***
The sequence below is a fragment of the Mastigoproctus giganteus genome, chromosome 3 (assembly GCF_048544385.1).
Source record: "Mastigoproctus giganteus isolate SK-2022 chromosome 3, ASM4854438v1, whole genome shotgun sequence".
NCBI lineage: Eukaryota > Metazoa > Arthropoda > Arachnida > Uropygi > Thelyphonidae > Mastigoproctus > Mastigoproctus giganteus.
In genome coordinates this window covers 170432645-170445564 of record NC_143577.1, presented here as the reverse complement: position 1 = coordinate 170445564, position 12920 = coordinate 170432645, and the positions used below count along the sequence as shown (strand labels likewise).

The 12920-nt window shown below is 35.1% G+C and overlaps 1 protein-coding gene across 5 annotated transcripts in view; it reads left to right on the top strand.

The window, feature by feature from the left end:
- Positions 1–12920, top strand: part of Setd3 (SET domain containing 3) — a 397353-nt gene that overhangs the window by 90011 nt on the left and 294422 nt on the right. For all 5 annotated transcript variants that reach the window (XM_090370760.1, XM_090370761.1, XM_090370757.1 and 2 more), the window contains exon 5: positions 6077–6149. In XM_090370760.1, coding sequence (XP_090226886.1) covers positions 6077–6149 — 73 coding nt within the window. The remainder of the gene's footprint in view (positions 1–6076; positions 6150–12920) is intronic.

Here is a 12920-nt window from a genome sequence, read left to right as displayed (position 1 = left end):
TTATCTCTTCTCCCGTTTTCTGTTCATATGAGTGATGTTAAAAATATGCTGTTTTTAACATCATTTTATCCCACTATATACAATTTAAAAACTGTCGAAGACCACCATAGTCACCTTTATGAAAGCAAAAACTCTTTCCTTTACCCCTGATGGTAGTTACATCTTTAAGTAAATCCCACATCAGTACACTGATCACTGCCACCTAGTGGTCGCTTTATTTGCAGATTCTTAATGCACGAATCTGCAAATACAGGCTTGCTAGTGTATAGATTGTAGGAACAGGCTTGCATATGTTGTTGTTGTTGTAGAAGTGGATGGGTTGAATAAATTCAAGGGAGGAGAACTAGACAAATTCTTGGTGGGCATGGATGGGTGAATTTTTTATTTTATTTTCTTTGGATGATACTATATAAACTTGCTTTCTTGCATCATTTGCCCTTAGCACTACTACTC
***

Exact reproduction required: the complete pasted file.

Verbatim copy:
The sequence below is a fragment of the Mastigoproctus giganteus genome, chromosome 3 (assembly GCF_048544385.1).
Source record: "Mastigoproctus giganteus isolate SK-2022 chromosome 3, ASM4854438v1, whole genome shotgun sequence".
NCBI lineage: Eukaryota > Metazoa > Arthropoda > Arachnida > Uropygi > Thelyphonidae > Mastigoproctus > Mastigoproctus giganteus.
In genome coordinates this window covers 170432645-170445564 of record NC_143577.1, presented here as the reverse complement: position 1 = coordinate 170445564, position 12920 = coordinate 170432645, and the positions used below count along the sequence as shown (strand labels likewise).

The 12920-nt window shown below is 35.1% G+C and overlaps 1 protein-coding gene across 5 annotated transcripts in view; it reads left to right on the top strand.

The window, feature by feature from the left end:
- Positions 1–12920, top strand: part of Setd3 (SET domain containing 3) — a 397353-nt gene that overhangs the window by 90011 nt on the left and 294422 nt on the right. For all 5 annotated transcript variants that reach the window (XM_090370760.1, XM_090370761.1, XM_090370757.1 and 2 more), the window contains exon 5: positions 6077–6149. In XM_090370760.1, coding sequence (XP_090226886.1) covers positions 6077–6149 — 73 coding nt within the window. The remainder of the gene's footprint in view (positions 1–6076; positions 6150–12920) is intronic.

Here is a 12920-nt window from a genome sequence, read left to right as displayed (position 1 = left end):
TTATCTCTTCTCCCGTTTTCTGTTCATATGAGTGATGTTAAAAATATGCTGTTTTTAACATCATTTTATCCCACTATATACAATTTAAAAACTGTCGAAGACCACCATAGTCACCTTTATGAAAGCAAAAACTCTTTCCTTTACCCCTGATGGTAGTTACATCTTTAAGTAAATCCCACATCAGTACACTGATCACTGCCACCTAGTGGTCGCTTTATTTGCAGATTCTTAATGCACGAATCTGCAAATACAGGCTTGCTAGTGTATAGATTGTAGGAACAGGCTTGCATATGTTGTTGTTGTTGTAGAAGTGGATGGGTTGAATAAATTCAAGGGAGGAGAACTAGACAAATTCTTGGTGGGCATGGATGGGTGAATTTTTTATTTTATTTTCTTTGGATGATACTATATAAACTTGCTTTCTTGCATCATTTGCCCTTAGCACTACTACTC